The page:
On Jan. 23, 1995, Kazakhstan, the EU and its member states signed the first basic document – a Partnership and Cooperation Agreement, which laid a solid foundation for building and enhancing Kazakh-European relations. It is noteworthy that Kazakhstan was the first state from Central Asia to sign such an agreement with the EU.
At the same time, it should be noted that the 1995 agreement was in many respects typical for all newly independent states, including the post-Soviet countries of Europe, the Caucasus and Central Asia that began developing relations with Europe in practically identical conditions.
The past years of progressive evolution of our country and its consolidation in the status of a mature state that conducts a verified and predictable domestic and foreign policy have determined the mutual desire of Kazakhstan and the EU to deepen cooperation on a whole range of issues.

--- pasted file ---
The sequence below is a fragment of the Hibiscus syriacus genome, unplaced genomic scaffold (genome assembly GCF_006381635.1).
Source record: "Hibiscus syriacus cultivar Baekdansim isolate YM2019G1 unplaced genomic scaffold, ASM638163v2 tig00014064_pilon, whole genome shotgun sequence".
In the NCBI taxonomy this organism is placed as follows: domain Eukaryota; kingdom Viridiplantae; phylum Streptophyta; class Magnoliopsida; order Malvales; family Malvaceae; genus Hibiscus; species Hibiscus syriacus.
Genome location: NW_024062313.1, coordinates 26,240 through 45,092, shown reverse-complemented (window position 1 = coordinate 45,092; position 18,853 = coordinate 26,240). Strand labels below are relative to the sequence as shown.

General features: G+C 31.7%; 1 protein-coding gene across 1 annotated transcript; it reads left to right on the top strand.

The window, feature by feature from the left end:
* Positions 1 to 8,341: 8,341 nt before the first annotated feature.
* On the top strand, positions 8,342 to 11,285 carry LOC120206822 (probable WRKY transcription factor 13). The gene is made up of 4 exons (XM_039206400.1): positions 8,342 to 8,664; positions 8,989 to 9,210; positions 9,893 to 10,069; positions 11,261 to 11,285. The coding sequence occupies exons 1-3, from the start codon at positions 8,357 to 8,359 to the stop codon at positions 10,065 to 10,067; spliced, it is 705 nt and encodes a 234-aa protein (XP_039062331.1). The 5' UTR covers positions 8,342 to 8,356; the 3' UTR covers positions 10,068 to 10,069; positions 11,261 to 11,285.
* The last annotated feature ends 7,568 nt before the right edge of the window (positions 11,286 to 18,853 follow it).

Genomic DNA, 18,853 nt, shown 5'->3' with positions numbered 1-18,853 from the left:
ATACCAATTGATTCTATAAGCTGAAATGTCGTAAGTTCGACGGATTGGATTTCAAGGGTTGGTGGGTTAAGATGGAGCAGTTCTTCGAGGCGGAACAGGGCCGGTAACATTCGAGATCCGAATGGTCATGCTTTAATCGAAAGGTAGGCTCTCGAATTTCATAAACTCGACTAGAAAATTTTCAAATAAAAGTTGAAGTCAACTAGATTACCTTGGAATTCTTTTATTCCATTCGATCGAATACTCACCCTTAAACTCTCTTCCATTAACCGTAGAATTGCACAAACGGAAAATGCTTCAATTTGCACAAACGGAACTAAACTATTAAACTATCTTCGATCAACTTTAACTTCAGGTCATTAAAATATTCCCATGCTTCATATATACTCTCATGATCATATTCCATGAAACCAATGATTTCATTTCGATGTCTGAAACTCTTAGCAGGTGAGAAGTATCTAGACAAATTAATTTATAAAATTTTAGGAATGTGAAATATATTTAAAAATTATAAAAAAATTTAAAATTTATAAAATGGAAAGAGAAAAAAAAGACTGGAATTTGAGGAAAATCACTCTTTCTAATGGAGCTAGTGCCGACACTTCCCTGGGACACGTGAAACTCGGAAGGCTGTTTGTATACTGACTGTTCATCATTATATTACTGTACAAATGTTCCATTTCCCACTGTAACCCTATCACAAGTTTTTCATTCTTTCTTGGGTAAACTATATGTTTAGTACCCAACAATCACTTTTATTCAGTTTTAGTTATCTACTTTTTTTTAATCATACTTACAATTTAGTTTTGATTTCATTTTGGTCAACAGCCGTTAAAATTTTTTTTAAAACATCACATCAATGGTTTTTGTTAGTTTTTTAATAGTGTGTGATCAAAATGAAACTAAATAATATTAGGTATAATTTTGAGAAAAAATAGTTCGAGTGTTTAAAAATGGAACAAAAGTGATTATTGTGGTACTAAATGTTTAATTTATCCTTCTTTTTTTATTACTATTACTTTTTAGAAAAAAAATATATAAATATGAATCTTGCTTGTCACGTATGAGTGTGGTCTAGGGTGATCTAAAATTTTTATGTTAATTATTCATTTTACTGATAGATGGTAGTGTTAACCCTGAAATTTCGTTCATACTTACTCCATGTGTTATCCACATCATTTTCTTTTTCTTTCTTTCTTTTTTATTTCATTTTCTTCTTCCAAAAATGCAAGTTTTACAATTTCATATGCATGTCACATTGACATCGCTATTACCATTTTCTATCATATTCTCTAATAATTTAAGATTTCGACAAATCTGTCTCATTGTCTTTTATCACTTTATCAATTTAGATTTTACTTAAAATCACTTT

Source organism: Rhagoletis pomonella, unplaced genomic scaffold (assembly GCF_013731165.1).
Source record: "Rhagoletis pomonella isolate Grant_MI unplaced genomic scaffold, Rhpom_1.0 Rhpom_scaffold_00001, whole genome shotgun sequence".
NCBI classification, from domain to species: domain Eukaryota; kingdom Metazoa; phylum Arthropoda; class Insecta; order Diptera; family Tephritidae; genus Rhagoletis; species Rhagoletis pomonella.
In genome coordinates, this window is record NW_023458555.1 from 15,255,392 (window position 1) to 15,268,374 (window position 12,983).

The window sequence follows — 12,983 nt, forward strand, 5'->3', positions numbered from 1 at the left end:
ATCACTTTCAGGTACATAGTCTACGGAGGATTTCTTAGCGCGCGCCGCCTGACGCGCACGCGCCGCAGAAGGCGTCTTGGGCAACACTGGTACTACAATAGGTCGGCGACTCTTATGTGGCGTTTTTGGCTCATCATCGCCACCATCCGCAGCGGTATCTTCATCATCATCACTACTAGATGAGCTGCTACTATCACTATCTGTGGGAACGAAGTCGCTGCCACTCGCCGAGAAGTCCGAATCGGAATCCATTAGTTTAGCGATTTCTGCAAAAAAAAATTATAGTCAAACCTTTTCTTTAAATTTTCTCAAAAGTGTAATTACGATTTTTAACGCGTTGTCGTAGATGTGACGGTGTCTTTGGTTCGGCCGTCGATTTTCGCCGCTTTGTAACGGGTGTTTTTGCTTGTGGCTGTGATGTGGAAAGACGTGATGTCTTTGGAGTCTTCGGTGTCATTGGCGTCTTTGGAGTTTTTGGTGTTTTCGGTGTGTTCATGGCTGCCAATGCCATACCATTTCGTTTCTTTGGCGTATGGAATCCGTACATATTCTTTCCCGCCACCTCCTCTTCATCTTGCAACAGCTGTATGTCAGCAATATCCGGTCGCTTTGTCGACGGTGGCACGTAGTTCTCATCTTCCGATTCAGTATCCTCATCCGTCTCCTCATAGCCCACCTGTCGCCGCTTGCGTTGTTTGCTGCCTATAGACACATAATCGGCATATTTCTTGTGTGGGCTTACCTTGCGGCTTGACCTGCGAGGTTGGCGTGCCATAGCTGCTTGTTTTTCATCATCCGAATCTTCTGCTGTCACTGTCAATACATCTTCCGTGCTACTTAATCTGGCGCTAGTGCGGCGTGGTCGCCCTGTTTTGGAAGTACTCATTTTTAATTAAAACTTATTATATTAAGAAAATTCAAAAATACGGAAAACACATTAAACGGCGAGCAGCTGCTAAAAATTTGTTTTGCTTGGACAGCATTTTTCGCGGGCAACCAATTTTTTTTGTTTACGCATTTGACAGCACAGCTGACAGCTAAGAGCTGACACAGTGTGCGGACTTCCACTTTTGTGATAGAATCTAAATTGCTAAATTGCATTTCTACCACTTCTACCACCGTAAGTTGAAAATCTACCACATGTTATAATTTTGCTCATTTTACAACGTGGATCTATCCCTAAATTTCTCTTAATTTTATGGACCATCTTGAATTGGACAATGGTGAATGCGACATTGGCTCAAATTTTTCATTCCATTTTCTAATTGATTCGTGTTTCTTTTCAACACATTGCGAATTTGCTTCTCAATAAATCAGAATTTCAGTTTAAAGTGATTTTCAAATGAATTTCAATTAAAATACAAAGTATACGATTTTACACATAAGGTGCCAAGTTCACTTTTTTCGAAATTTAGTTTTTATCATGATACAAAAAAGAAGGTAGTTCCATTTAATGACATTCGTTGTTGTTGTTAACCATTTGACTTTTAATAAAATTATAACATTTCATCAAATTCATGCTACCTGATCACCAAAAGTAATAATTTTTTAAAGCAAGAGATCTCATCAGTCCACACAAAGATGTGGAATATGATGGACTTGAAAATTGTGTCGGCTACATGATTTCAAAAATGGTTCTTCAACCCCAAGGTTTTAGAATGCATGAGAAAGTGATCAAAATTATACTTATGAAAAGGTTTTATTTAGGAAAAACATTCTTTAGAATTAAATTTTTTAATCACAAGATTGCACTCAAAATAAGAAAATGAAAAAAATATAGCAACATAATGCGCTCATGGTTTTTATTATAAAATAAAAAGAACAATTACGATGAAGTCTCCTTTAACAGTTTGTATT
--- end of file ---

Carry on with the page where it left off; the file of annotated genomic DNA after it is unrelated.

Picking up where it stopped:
Today, European colleagues recognise that Kazakhstan is a priority partner for them in Central Asia, cooperation with which is of strategic nature for Europe.
Thanks to the clearly defined tasks and directions of the Path to Europe State Programme announced by President Nazarbayev in 2008, Kazakhstan has established strategic partnership relations with European countries such as France, Germany, Hungary, Italy, Spain and the United Kingdom.
In addition, having secured the confidence of the Euro-Atlantic and Eurasian community, in 2010 our country headed the Organisation for Security and Cooperation in Europe (OSCE) and organised the first and, so far, the only summit of this organisation in the 21st century.